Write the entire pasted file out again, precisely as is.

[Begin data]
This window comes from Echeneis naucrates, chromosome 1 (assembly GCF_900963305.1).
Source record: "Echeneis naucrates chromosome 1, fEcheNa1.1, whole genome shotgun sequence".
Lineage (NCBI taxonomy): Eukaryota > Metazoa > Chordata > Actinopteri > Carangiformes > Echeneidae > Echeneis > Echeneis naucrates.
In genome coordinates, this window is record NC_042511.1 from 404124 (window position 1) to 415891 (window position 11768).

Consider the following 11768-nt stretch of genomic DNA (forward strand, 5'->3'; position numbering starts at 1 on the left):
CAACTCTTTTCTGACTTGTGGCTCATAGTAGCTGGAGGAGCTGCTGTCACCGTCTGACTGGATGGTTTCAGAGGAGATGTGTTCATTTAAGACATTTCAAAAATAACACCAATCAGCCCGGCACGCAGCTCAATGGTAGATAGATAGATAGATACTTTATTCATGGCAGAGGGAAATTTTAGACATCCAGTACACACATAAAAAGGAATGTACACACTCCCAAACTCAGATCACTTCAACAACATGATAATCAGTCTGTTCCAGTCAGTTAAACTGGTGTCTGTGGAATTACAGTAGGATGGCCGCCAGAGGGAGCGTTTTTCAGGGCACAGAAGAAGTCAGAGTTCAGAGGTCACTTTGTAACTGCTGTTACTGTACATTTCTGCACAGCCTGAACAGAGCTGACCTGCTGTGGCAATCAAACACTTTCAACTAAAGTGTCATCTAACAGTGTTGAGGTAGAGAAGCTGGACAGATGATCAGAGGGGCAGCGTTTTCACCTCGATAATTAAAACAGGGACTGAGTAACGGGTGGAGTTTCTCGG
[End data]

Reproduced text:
This window comes from Echeneis naucrates, chromosome 1 (assembly GCF_900963305.1).
Source record: "Echeneis naucrates chromosome 1, fEcheNa1.1, whole genome shotgun sequence".
Lineage (NCBI taxonomy): Eukaryota > Metazoa > Chordata > Actinopteri > Carangiformes > Echeneidae > Echeneis > Echeneis naucrates.
In genome coordinates, this window is record NC_042511.1 from 404124 (window position 1) to 415891 (window position 11768).

Consider the following 11768-nt stretch of genomic DNA (forward strand, 5'->3'; position numbering starts at 1 on the left):
CAACTCTTTTCTGACTTGTGGCTCATAGTAGCTGGAGGAGCTGCTGTCACCGTCTGACTGGATGGTTTCAGAGGAGATGTGTTCATTTAAGACATTTCAAAAATAACACCAATCAGCCCGGCACGCAGCTCAATGGTAGATAGATAGATAGATACTTTATTCATGGCAGAGGGAAATTTTAGACATCCAGTACACACATAAAAAGGAATGTACACACTCCCAAACTCAGATCACTTCAACAACATGATAATCAGTCTGTTCCAGTCAGTTAAACTGGTGTCTGTGGAATTACAGTAGGATGGCCGCCAGAGGGAGCGTTTTTCAGGGCACAGAAGAAGTCAGAGTTCAGAGGTCACTTTGTAACTGCTGTTACTGTACATTTCTGCACAGCCTGAACAGAGCTGACCTGCTGTGGCAATCAAACACTTTCAACTAAAGTGTCATCTAACAGTGTTGAGGTAGAGAAGCTGGACAGATGATCAGAGGGGCAGCGTTTTCACCTCGATAATTAAAACAGGGACTGAGTAACGGGTGGAGTTTCTCGG